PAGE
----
Using ‘discontinued marks’ is a whiskey affair | Fenwick & West LLP

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[author: Kristen Rovai]

In June 2022, the United States Court of Appeals for the Federal Circuit dismissed a claim filed by Tiger Lily, a UK-based liquor company, for the use of LEHMAN BROTHERS on its whiskey bottles despite the fact that the mark was allowed to expire by its former owner. . The case serves as a reminder to companies looking to use expired trademarks: Just because a trademark has expired doesn’t mean it’s been discontinued.

Before filing for bankruptcy following the 2008 financial crisis, Lehman Brothers Holdings Inc. (Lehman Brothers) was a leading investment banking institution with more than 25,000 employees and $1.5 billion in assets . The LEHMAN BROTHERS brand eventually expired, but continued to be used by Barclays, which purchased the assets of Lehman Brothers, to end the business.

Shortly after the LEHMAN BROTHERS brand expired, the opportunistic Tiger Lily began selling three LEHMAN BROTHERS branded whiskeys which, according to their website, “tell the story of the rise and fall of Lehman Brothers”.

When Tiger Lily applied to register the trademark for use on liquor bottles and for barware, the USPTO granted Barclays opposition to the application. Tiger Lily then appealed, arguing that Barclays had discontinued the mark and that using the mark for use on liquor bottles and for bar services would not cause consumer confusion with the former giant. banking. The Federal Circuit upheld the USPTO’s decision, rejecting Tiger Lily’s two arguments.

The Federal Circuit found that even though Barclays had allowed the trademark to expire, and the trademark was a source indicator for a soon-to-be bankrupt company, the trademark was not abandoned.

By continuing to use the mark in the liquidation of the business (for example, in electronic signatures, web addresses, correspondence, regulatory filings, etc.), Barclays has succeeded in negating the element of non-use of a request for abandonment. Such use, although limited and not directly related to the financial services provided by Lehman Brothers, was sufficient.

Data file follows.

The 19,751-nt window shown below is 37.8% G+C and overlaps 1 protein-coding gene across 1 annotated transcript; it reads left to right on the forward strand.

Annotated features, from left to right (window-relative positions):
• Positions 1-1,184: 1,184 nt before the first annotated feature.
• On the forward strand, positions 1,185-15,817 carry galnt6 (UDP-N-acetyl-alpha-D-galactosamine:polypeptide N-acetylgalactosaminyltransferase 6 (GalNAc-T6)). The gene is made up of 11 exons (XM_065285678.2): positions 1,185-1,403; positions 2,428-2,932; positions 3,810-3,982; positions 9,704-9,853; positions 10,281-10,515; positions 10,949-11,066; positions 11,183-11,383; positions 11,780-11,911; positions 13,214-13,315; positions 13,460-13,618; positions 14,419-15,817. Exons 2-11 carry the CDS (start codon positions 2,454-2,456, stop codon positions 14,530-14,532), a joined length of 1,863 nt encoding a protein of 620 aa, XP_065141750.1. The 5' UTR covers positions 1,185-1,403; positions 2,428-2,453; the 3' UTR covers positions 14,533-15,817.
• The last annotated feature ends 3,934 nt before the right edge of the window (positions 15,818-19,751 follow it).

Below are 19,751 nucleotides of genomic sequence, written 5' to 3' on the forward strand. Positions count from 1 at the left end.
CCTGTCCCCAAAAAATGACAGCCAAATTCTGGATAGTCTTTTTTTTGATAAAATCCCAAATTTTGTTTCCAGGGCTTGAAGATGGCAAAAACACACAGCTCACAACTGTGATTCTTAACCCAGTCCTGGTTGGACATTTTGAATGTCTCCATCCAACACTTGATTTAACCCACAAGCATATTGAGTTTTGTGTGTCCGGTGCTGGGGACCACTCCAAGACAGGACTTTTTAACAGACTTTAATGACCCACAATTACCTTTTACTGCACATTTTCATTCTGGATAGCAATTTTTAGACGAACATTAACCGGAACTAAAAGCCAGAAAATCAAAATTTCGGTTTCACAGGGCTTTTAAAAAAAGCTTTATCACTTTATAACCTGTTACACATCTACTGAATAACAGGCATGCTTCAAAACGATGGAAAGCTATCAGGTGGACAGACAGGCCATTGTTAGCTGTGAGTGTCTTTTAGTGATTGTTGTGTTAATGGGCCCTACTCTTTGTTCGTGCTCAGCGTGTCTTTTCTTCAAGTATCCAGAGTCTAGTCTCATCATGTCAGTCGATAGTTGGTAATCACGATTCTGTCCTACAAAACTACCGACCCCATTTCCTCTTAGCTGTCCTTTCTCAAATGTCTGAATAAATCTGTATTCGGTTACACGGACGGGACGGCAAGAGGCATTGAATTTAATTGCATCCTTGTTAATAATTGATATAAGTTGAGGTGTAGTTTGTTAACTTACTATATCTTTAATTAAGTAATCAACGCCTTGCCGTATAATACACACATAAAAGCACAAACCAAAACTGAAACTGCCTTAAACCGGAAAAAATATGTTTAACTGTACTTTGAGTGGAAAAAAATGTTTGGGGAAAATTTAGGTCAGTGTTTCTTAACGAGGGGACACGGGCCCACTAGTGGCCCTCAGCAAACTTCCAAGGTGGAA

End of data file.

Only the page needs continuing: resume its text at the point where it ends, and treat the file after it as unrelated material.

Additionally, Tiger Lily could not prove an intent not to resume use, the second element of a discontinuance claim, as Barclays granted Lehman Brothers a perpetual license to use the mark in connection with the continuation of the activities of Lehman Brothers. Thus, the license offered the possibility of continuing to use the mark at any time in the future, even after the bankruptcy proceedings.

Finding that the mark had not been discontinued, the Federal Circuit then determined that Tiger Lily’s use of the mark in connection with liquor bottles and bar sets was likely to cause consumers to confuse products and services as sold by Lehman Brothers. The LEHMAN BROTHERS brand was associated with Lehman Brothers, and the brand appeared frequently in movies, TV shows, and music.

The notoriety of the LEHMAN BROTHERS brand in relation to Lehman Brothers was likely to confuse consumers, especially as Tiger Lily admitted to intentionally seeking to link its whiskeys to Lehman Brothers. While “goods and services [were] distinctly different, the goods and services need not be identical or even competitive in nature to support a finding of likelihood of confusion,” the Circuit said in its ruling.

Finally, the Federal Circuit found that Lehman Brothers distributed alcohol-related products – including decanters, wine gift sets, wine books, bottle holders and coasters – that were still collected, sold and traded by the public at the time of Tiger Lily’s request. , which further increased the likelihood that consumers would confuse Tiger Lily’s products with Lehman Brothers’ products.

Those wishing to use expired trademarks and those acquiring trademarks from bankrupt businesses should consider their own trademark practices in the wake of this case. Companies wishing to use expired trademarks, especially famous trademarks, for their own products or services should be wary of trademark availability. An assignment of the mark or a license agreement with the company acquiring the mark is strongly suggested before use.

As for businesses that acquire trademarks from a bankrupt company, it would be wise to keep a close eye on acquired trademarks and carefully monitor unauthorized use of such trademarks. This extra diligence will put a quick end to unwitting offenders who have mistaken the liquidation of the bankrupt company for the abandonment of the acquired brand.

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